Investors often talk about the value of a spin-off for shareholders, yet spin-offs can be just as valuable for bondholders.
Asset-intensive businesses can greatly complicate understanding the borrowing capacity and credit profiles of other asset-light businesses in the same firm. As such, when complex firms execute spin-offs, the true cash flows and creditworthiness of the underlying businesses can be revealed.
This firm shows how its recent spin-off has allowed its asset-light legacy business to benefit during the uncertainties of the coronavirus pandemic, particularly in the eyes of the credit market.
Below, we show how Uniform Accounting restates financials for a clear credit profile.
Investor Essentials Daily:
Wednesday Credit Insights
Powered by Valens Research
Investors often talk about the benefits of a spin-off, especially for conglomerates or large companies with multiple different business lines.
Not only can the smaller, independent companies focus more on their specialized products and services, investors can also value each independently. This often leads to higher individual valuations, as each segment is no longer being held back by the valuation of others, or by the conglomerate discount as some investors just avoid dealing with the complexities of the combined company financials.
For instance, in early April, following its merger with Raytheon, industrial conglomerate United Technologies completed a three-piece spin-off. It retained its aerospace business under the new name Raytheon Technologies, while separating its Carrier HVAC business and Otis elevator business.
United Technologies investors generally saw this move as a positive for each company, as they could better focus on their wildly different businesses and optimize their cost structures and growth strategies.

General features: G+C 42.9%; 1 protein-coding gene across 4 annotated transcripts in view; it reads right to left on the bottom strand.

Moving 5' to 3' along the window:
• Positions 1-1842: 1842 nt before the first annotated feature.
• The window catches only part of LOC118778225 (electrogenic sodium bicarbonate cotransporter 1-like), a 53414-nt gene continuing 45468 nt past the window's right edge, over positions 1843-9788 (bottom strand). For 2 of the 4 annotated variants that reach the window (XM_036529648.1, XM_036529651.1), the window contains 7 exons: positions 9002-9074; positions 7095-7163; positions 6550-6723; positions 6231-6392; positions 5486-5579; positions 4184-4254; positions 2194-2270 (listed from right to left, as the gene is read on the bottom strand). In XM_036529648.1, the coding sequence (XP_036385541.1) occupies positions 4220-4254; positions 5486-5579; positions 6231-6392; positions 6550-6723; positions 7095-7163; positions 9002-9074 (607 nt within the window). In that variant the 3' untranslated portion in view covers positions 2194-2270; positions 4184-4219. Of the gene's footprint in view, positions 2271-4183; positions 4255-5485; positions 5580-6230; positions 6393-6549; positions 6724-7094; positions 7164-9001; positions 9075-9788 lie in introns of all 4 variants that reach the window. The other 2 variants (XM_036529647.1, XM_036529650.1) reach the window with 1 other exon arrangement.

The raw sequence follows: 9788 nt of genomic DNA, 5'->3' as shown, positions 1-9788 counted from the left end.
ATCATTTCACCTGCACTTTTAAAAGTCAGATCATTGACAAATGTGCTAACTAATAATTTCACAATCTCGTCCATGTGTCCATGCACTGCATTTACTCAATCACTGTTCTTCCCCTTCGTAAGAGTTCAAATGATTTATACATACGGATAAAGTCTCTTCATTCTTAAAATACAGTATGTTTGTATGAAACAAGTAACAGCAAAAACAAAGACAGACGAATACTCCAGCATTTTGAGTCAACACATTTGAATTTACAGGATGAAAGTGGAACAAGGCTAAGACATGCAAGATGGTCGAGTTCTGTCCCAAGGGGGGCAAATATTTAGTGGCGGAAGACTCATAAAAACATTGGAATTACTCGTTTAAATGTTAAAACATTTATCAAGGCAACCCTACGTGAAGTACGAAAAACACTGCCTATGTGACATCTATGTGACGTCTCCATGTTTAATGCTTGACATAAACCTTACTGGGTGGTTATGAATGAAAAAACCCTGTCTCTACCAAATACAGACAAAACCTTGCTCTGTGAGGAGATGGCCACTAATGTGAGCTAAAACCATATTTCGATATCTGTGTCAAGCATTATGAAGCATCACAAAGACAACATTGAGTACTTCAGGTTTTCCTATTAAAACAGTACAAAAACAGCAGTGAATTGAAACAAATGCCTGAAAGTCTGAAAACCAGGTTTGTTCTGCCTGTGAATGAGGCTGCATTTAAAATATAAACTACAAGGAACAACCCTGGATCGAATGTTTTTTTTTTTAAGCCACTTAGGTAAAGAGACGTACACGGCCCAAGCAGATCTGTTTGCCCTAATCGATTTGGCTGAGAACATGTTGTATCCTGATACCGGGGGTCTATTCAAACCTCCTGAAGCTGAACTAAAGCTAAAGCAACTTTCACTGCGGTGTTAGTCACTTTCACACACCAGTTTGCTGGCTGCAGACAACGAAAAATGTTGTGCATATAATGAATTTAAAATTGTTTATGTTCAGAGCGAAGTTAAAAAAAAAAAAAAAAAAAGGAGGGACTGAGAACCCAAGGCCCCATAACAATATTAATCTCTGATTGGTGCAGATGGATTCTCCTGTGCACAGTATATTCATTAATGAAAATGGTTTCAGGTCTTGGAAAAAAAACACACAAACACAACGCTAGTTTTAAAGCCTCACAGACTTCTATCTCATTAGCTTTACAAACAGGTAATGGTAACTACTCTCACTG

So far, since the spin-off was finalized in the midst of the coronavirus pandemic, both the aerospace and HVAC businesses have outperformed the industrials sector and the broader market.
The value of spin-offs is frequently discussed in equity circles, but it could often be just as valuable for credit investors.
For instance, when a firm has both an asset-light business and an asset-intensive, potentially highly levered, business combined into one, the borrowing ability of the asset-light business can be restricted more than usual. This structure distorts the underlying firms’ credit profiles.
A classic example of this structure is soft drink giant Coca-Cola.
Its credit profile looks drastically different with and without its bottling businesses, which it has divested, re-consolidated, and re-divested over the past few decades. When included, the bottling businesses’ asset-intensive, low profitability operations can greatly diminish the firm’s credit attractiveness.
Another example of this phenomenon is Wyndham Hotels and Resorts (WH). For a long time, this hotel chain had one of the largest timeshare businesses in the industry attached to it.
Timeshares are asset-intensive businesses with lots of leverage. They need to build out the timeshares themselves before beginning to monetize them.
Due to this, Wyndham’s cost to borrow was always driven by that side of the business, as opposed to its portfolio of hotel and resort brands.
Debt investors would often overlook the borrowing capacity of its incredibly lucrative and scalable franchising model, for timeshares posed a much more glaring risk.
This focus on the riskier, asset-intensive business becomes even more pronounced in the midst of a recession.
Fortunately, Wyndham spun off its two businesses in 2018, and now, the hotel brands survive on their own.
As the coronavirus pandemic greatly threatened the cash flows of the travel industry, Wyndham’s timeshare business, Wyndham Destinations (WYND) saw its credit risk skyrocket, with yield to worst on its bonds increasing from about 3.4% in late February to well over 10% in late March, during the height of the pandemic.
Meanwhile, as markets could focus on the asset-light, high cash flow nature of the hotels and resorts business, the hotel business saw a more moderate increase in its perceived credit risk, with yield to worst rising from similar mid-3% levels to just 8% over the same timeframe.
As the Credit Cash Flow Prime for the hotel business shows, it’s no wonder the market was less concerned about this asset-light business. It has significant cash buffers and really no obligations with its limited capex or debt maturities until 2023 or even 2025.
It is clear that the hotel business benefited from separating its asset-intensive business from its remaining hotels and resorts business. As such, it is important to remember that credit investors, and not just equity holders, can benefit from the clarity and options created by a spin-off.
Tightening of Credit Spreads Likely as WH’s Strong Liquidity and Sizable Debt Runway are Overlooked